August 6, 2014

    I started using locally written histories of small towns and counties in my ED service area when I realized I knew virtually nothing about those places, let alone their potential, history, economics, or reason for existence…and the EDO organizations knew surprisingly little about everywhere but the largest community and then only maybe 20-30% of it and just what had happened the past 20-30 years or since their arrival to recruit the community to prosperity in a few months.

    The local histories reveal all sorts of still extant major opportunities, employers, industries, exportable products, past big hairy audacious goals accomplished that their grandchildren consider impossible now…it radically changes what a functional plan can be. In most I find major fires that destroyed underinsured big employers or key buildings is far more often the culprit than the national economic factors (or a company that sold out, retired, squabbled itself to death, etc.).

    And when you talk with a community and you use their own past successes, and know how they came about, it knocks down a lot of unfounded pessimism, vague goals like “more tourism”, and the crippling assumption that only vast external capital investment could accomplish anything there. Been using it since the 1980’s as the son of a history buff.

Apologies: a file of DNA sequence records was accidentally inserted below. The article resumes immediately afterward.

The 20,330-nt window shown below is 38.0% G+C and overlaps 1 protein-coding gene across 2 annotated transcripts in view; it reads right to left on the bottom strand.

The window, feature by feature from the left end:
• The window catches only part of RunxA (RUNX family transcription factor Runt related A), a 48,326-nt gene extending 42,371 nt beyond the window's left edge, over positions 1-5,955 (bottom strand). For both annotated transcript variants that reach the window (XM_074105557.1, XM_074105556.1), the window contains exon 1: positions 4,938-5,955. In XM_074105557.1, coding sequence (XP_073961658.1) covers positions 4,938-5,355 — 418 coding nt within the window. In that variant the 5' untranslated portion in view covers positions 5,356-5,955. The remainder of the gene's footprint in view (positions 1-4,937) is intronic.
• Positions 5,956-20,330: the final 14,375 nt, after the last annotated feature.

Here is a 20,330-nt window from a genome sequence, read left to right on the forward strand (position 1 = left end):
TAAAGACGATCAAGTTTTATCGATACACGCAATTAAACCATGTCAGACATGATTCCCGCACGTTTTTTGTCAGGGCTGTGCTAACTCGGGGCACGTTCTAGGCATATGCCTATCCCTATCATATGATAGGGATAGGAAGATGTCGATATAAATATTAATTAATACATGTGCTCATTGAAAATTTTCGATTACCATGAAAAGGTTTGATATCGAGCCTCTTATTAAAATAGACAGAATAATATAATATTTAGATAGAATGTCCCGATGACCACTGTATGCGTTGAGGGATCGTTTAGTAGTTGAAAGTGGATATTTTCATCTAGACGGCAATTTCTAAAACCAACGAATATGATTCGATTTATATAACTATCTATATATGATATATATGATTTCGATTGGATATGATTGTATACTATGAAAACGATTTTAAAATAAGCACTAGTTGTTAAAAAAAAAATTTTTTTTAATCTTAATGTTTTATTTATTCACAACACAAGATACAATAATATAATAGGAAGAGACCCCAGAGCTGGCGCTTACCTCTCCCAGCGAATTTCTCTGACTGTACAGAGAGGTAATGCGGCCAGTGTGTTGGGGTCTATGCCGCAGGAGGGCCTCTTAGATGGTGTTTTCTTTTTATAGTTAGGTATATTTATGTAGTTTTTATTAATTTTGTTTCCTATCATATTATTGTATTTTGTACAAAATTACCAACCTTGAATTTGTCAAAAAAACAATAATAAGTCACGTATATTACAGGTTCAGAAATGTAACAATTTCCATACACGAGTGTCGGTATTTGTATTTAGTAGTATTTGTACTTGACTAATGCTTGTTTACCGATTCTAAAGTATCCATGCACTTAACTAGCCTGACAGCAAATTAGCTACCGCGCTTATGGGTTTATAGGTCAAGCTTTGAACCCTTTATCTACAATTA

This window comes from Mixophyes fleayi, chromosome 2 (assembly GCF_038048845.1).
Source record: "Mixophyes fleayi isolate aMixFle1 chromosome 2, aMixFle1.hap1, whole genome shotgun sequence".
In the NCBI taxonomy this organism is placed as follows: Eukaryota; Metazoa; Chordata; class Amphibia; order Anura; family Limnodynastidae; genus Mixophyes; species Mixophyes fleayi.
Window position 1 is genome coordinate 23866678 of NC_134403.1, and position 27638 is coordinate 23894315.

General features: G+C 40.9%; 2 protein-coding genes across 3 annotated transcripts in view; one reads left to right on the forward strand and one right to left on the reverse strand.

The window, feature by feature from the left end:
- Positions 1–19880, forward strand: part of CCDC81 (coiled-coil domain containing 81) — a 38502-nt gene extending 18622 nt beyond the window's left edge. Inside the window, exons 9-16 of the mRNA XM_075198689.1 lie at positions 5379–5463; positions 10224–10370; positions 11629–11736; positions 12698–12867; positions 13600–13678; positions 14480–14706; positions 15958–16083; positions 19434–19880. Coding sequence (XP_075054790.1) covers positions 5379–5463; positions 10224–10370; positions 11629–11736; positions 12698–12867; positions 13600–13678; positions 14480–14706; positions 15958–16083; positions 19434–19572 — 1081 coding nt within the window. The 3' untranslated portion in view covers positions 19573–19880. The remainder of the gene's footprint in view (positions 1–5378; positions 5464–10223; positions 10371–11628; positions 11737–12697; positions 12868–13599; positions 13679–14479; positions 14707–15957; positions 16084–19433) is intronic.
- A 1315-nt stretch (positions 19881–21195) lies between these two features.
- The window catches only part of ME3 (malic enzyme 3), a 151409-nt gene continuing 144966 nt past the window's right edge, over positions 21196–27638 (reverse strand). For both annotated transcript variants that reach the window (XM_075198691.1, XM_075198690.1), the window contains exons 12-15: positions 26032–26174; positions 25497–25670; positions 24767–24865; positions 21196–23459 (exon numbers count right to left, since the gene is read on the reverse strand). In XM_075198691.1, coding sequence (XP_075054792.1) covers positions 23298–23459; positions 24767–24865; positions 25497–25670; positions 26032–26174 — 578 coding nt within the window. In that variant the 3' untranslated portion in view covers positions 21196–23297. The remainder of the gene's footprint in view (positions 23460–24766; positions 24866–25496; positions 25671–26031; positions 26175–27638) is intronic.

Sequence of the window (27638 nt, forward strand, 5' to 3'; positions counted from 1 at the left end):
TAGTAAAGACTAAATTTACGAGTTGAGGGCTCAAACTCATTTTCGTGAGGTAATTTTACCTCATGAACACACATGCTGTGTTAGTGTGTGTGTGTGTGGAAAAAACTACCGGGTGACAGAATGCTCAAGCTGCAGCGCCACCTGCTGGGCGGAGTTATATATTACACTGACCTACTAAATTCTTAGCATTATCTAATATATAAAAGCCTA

4. Emily Crawford

    August 11, 2014

    Our small town’s history and how that shaped the economy is one of the most impressive parts of our fam tours. We created a short video to cover the highlights, so that the story could be told to a broader audience. You can view it here: http://youtu.be/5PKtVMPfWQA

  5. […] Reposted from the Burghard Group’s Strengthening Brand America Blog […]

  6. […] Reposted from the Burghard Group’s Strengthening Brand America Blog […]

  7. […] Thanks to Ed Burghard and of course to Mike Milkovich for posing this question and everyone that responded with comments and discussion. I think this kind of innovative discussion can help drive the profession and stimulate regional growth. You can read the full article at: https://strengtheningbrandamerica.com/blog/2014/08/local-histories/ […]